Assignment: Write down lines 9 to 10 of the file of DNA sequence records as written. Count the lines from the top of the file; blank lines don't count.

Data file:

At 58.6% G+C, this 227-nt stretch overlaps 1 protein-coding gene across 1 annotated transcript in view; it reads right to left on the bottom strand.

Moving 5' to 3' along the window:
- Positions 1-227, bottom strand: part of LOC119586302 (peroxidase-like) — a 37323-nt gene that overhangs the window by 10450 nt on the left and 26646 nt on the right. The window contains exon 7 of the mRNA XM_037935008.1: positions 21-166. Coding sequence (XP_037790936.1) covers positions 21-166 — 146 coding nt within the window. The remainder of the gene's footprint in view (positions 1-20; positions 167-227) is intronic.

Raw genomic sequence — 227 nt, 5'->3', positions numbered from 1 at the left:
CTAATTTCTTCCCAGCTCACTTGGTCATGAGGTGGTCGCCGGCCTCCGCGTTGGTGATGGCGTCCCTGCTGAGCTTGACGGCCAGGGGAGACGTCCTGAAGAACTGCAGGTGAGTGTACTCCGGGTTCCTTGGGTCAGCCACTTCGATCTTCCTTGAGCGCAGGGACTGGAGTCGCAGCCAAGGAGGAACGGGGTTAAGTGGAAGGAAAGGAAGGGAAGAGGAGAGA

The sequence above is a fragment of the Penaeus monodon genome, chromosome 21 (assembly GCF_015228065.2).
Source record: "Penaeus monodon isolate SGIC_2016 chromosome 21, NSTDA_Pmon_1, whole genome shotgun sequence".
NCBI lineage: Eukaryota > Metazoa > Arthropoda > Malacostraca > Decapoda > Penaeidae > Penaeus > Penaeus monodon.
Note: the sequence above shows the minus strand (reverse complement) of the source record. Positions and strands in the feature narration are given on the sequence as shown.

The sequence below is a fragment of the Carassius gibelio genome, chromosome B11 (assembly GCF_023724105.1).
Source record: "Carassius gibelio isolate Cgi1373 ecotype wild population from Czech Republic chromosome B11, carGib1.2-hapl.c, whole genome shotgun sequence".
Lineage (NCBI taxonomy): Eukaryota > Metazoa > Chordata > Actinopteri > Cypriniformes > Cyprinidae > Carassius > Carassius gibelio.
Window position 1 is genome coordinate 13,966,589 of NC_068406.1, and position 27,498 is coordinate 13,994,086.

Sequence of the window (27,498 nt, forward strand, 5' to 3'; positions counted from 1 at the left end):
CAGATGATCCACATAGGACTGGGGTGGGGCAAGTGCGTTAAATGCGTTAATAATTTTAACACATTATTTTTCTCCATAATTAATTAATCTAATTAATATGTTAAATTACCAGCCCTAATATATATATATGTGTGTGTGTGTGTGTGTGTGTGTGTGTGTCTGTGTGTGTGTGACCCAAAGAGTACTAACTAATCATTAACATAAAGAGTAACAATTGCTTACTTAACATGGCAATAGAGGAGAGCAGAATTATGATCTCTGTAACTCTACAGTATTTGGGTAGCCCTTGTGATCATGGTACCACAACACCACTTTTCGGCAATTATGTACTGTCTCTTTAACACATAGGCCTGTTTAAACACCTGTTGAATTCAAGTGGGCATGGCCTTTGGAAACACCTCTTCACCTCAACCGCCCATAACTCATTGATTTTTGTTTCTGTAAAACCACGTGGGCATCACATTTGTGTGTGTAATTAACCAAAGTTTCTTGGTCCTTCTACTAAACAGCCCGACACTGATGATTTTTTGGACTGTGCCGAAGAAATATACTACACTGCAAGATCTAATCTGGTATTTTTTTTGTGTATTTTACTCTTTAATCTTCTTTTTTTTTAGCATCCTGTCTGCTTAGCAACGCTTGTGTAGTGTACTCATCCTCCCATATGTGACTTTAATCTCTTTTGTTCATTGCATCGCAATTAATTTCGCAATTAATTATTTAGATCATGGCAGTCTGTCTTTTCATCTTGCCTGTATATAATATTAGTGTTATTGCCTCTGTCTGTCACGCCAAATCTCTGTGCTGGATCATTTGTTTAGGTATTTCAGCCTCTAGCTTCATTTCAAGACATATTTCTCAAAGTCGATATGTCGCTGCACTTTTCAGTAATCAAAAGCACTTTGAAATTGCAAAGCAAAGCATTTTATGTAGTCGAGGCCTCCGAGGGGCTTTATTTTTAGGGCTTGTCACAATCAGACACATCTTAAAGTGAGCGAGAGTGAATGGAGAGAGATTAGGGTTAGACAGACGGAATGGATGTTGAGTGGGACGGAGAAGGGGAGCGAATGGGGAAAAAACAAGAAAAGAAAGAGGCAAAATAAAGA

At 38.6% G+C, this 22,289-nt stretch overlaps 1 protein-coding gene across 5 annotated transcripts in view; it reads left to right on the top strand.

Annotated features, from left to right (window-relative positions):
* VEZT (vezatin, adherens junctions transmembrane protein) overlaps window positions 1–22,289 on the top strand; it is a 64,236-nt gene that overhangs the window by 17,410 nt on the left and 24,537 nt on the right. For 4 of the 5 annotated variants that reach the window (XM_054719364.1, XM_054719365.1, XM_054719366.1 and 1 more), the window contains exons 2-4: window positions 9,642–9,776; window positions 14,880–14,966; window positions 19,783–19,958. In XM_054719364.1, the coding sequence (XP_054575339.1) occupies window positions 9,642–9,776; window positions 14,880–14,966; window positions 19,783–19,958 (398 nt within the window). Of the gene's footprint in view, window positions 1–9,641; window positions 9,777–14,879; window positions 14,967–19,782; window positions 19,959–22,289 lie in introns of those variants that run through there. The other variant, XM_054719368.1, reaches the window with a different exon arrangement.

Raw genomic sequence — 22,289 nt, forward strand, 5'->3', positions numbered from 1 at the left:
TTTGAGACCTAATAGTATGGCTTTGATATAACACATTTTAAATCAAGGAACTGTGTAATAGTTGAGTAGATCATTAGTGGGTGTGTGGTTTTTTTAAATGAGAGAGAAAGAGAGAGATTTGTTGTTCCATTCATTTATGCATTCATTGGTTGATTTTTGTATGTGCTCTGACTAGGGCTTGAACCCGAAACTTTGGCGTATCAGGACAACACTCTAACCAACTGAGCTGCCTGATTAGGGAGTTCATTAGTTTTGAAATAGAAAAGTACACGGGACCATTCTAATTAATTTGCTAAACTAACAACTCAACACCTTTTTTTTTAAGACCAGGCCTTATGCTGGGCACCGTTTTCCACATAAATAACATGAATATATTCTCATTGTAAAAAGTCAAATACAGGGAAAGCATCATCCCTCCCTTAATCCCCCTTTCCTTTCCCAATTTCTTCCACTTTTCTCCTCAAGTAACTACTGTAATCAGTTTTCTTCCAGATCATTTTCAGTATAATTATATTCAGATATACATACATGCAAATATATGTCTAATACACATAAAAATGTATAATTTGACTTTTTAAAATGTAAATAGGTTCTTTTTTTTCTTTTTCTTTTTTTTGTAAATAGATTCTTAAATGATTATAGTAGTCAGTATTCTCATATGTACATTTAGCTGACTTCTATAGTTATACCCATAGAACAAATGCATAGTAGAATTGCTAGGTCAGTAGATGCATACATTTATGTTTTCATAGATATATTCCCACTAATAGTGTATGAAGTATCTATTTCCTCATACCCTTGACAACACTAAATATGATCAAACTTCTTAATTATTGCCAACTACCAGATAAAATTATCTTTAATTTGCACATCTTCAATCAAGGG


Note: the sequence above shows the minus strand (reverse complement) of the source record. Positions and strands in the feature narration are given on the sequence as shown.

The sequence below is a fragment of the Carassius gibelio genome, chromosome B11 (assembly GCF_023724105.1).